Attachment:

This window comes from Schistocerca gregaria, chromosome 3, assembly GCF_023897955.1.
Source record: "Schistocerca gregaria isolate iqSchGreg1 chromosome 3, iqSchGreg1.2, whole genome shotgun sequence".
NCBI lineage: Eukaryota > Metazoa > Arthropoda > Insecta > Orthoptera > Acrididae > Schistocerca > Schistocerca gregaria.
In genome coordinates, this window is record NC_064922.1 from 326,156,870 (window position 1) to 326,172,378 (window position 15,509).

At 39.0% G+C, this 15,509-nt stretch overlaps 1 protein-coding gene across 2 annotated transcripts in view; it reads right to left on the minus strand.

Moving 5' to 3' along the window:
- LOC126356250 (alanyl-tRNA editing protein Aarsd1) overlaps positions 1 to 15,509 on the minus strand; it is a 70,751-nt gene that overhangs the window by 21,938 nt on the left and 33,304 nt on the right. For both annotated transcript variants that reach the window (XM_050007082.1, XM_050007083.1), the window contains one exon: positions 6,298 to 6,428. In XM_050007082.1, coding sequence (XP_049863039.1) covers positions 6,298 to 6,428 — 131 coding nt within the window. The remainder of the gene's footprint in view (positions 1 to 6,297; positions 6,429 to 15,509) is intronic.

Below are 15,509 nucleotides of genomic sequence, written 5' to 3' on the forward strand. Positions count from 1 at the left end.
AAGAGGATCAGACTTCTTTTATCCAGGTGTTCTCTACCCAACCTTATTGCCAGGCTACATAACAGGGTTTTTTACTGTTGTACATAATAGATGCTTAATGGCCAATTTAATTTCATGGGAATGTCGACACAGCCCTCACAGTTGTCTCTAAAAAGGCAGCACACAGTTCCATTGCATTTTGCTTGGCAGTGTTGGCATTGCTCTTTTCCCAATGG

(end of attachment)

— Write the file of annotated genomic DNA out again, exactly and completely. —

This window comes from Schistocerca gregaria, chromosome 3, assembly GCF_023897955.1.
Source record: "Schistocerca gregaria isolate iqSchGreg1 chromosome 3, iqSchGreg1.2, whole genome shotgun sequence".
NCBI lineage: Eukaryota > Metazoa > Arthropoda > Insecta > Orthoptera > Acrididae > Schistocerca > Schistocerca gregaria.
In genome coordinates, this window is record NC_064922.1 from 326,156,870 (window position 1) to 326,172,378 (window position 15,509).

At 39.0% G+C, this 15,509-nt stretch overlaps 1 protein-coding gene across 2 annotated transcripts in view; it reads right to left on the minus strand.

Moving 5' to 3' along the window:
- LOC126356250 (alanyl-tRNA editing protein Aarsd1) overlaps positions 1 to 15,509 on the minus strand; it is a 70,751-nt gene that overhangs the window by 21,938 nt on the left and 33,304 nt on the right. For both annotated transcript variants that reach the window (XM_050007082.1, XM_050007083.1), the window contains one exon: positions 6,298 to 6,428. In XM_050007082.1, coding sequence (XP_049863039.1) covers positions 6,298 to 6,428 — 131 coding nt within the window. The remainder of the gene's footprint in view (positions 1 to 6,297; positions 6,429 to 15,509) is intronic.

Below are 15,509 nucleotides of genomic sequence, written 5' to 3' on the forward strand. Positions count from 1 at the left end.
AAGAGGATCAGACTTCTTTTATCCAGGTGTTCTCTACCCAACCTTATTGCCAGGCTACATAACAGGGTTTTTTACTGTTGTACATAATAGATGCTTAATGGCCAATTTAATTTCATGGGAATGTCGACACAGCCCTCACAGTTGTCTCTAAAAAGGCAGCACACAGTTCCATTGCATTTTGCTTGGCAGTGTTGGCATTGCTCTTTTCCCAATGG